A May Day to remember

Readers, we in the creative team behind T2F acknowledge that a huge omission has been committed, for which we are eternally apologetic. What would a New West Blog be in May without a post about our fair May Queene? In the flurry of child-rearing, cold-minding, and baby-growing (and all the stuff the rest of usRead More

Readers, we in the creative team behind T2F acknowledge that a huge omission has been committed, for which we are eternally apologetic. What would a New West Blog be in May without a post about our fair May Queene? In the flurry of child-rearing, cold-minding, and baby-growing (and all the stuff the rest of us do), we forgot to make sure that New Westminster‘s biggest event got the coverage it deserved on T2F: May Day.

As the longest-running May Day celebration in the British Commonwealth (which is saying something, because the British invented this rather odd tradition involving young girls in white dresses, children hopping around poles with ribbons, and choreographed dances with old men), most New Westies are very proud of their annual May Day festivities. It is often one of the only times of year the city gets wide media coverage for something positive (instead of skytrain crime and traffic).

You have to be from here to understand, but it truly is one of the only events in the city’s calendar that gathers the whole city to watch. The celebration of Hyack week goes on for seven days, but the biggest moment is the crowning of the Queen of the May, always on the Wednesday after Victoria day.

When I was in school, May Day was one of the biggest events of the year. The runners raced, the popular girls campaigned for the school’s May Queen nomination, and all held their breath to hear of their school won the coveted May Queen spot, or was relegated to the decidedly second place “Honor Queen.”

Though there was much bellyaching in grades three and four about our roles in the May Day festivities – folk dancers and maypole dancers, respectively – I was one of the nerdy ones who wanted to dance the maypole from the day I saw my big brother Will’s class do it. I had two years to pine and wait for the chance to hold a brightly-coloured ribbon in my hand and hop gaily around the tall white poles (along with every other grade four student in New West) as the citizens of New West looked on, and from that point the highlight of May Day for me were the maypole dances.

http://www.flickr.com/photos/sfphotocraft/
Maypole Dancers

My grade four year turned out to thwart my maypole aspirations. I spent two months of the winter recuperating from spine surgery, and though I returned to school just as maypole dance practices began during each gym period, I was out again for hip surgery just six weeks later. Spring bloomed in New West under my careful watch from our beautiful house across from Queen’s Park, as I was ensconced in the sunroom and encased in a pink fibreglass bodycast. It was an itchy and boring way to live out those two months, but when May came around I knew I would miss my chance to dance the maypole. It sounds geeky now, but I really, really wanted to do it – and missing out was symbolic of all I was missing stuck inside the house.

I had a visiting schoolteacher had come several times a week throughout my incarceration that year. She was a great lady named Mrs. Sontowski. Hyack week rolled around and somehow Mrs. Sontowski found out about my disappointed maypole aspirations. When May Day dawned with the sound of the anvil just across the street, and I could hear my classmates walking to the Stadium for the big event, Mrs. Sontowski came that day bearing a big old hatbox and a small package.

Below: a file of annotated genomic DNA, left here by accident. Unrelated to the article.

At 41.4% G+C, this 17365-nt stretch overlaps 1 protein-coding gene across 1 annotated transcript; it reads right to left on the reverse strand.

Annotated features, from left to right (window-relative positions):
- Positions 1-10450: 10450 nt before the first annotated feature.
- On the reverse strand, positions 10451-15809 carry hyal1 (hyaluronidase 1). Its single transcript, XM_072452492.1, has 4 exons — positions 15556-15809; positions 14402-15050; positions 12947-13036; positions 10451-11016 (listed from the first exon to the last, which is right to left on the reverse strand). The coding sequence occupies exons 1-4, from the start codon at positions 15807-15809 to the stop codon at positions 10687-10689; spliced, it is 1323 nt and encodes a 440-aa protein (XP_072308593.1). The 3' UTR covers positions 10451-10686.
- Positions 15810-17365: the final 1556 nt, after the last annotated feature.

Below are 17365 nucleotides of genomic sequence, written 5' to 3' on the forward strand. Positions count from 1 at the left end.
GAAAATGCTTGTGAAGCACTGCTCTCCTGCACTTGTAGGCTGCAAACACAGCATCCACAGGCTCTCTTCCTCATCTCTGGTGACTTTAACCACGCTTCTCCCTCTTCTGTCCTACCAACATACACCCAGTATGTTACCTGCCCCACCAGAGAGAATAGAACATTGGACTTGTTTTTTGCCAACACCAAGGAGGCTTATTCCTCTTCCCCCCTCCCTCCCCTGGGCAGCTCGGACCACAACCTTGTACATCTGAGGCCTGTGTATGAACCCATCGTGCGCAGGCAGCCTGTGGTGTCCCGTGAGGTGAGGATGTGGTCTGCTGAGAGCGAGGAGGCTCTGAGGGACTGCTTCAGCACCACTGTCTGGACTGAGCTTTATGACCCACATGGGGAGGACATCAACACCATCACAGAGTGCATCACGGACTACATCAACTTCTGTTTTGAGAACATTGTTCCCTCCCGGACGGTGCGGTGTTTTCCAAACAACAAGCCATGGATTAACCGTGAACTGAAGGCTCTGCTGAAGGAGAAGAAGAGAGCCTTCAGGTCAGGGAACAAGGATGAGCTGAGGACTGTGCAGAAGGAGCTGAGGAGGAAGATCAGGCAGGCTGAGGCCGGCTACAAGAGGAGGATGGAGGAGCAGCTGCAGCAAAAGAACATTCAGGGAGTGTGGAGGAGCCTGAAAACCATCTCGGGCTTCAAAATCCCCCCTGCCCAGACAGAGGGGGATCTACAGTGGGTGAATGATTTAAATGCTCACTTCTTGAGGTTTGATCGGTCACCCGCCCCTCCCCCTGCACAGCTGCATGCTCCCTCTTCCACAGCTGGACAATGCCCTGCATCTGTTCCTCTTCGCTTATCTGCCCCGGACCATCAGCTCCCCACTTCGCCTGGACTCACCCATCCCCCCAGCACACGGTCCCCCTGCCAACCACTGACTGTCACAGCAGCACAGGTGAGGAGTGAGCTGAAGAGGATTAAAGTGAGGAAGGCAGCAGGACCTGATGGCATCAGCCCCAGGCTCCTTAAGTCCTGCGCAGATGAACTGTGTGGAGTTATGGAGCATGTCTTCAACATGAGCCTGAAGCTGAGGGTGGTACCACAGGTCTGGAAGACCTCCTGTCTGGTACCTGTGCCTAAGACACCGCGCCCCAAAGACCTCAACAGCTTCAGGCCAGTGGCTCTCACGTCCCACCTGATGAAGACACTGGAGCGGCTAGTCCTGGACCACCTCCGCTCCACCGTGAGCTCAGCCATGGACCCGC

From my perch in the sunroom, it was a beautiful day, and that hatbox made it even better. That day she opened the hatbox and pulled out her beautiful flowered May Queen crown, and the corsage and pin that every May Queen is given. Mrs. Sontowski, formerly Sandra Jackson, New Westminster’s May Queen 1954, stood in my sunroom and told me about the day she was crowned, how she wore a beautiful dress, danced with a smelly city Alderman, and gave a speech to the whole town. I tried on her crown and put on her pin and corsage and wore them for the rest of my lesson that day. It was better than the maypole – that day I got to be May Queen.

I found this on Quest for the Queens – a website collection of videos, info and photos of New Westminster’s May Queens over the years. See Also:
New West Heritage Page: May Queens
New West Heritage Photo Tour: May Queens
New Westminster’s 140th May Queen Suite

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Jocelyn Tomkinson

Jocelyn Tomkinson is a really valued member of the Tenth to the Fraser community. Interested in joining our pool of writers? Please see these submission guidelines.

8 comments

  1. I'm impressed you found Sandra Jackson's May Queen moment on video! What a nice tale.

  2. I love this little story Jocelyn. How nice of Mrs. Sontowski. That's a true caring moment. Although, I still totally don't get the May Queen thing. 🙂

  3. Neither do I, to be honest. As you can tell, I always thought the whole “12 year old girls in white dancing with old aldermen” thing was a bit odd. I do believe it is based on a fertility rite of some sort (what spring ritual isn’t?).

    But maypole dancing – that’s another thing entirely. Who WOULDN’T want to dance around a pole with coloured ribbon to really terrible music?

  4. I always thought the real Queen was watching the whole thing like “the stern Governess of the huge pink maps”.

  5. It’s touching to know that you remember that incident. You were a delightful student and I looked forward to our sessions.

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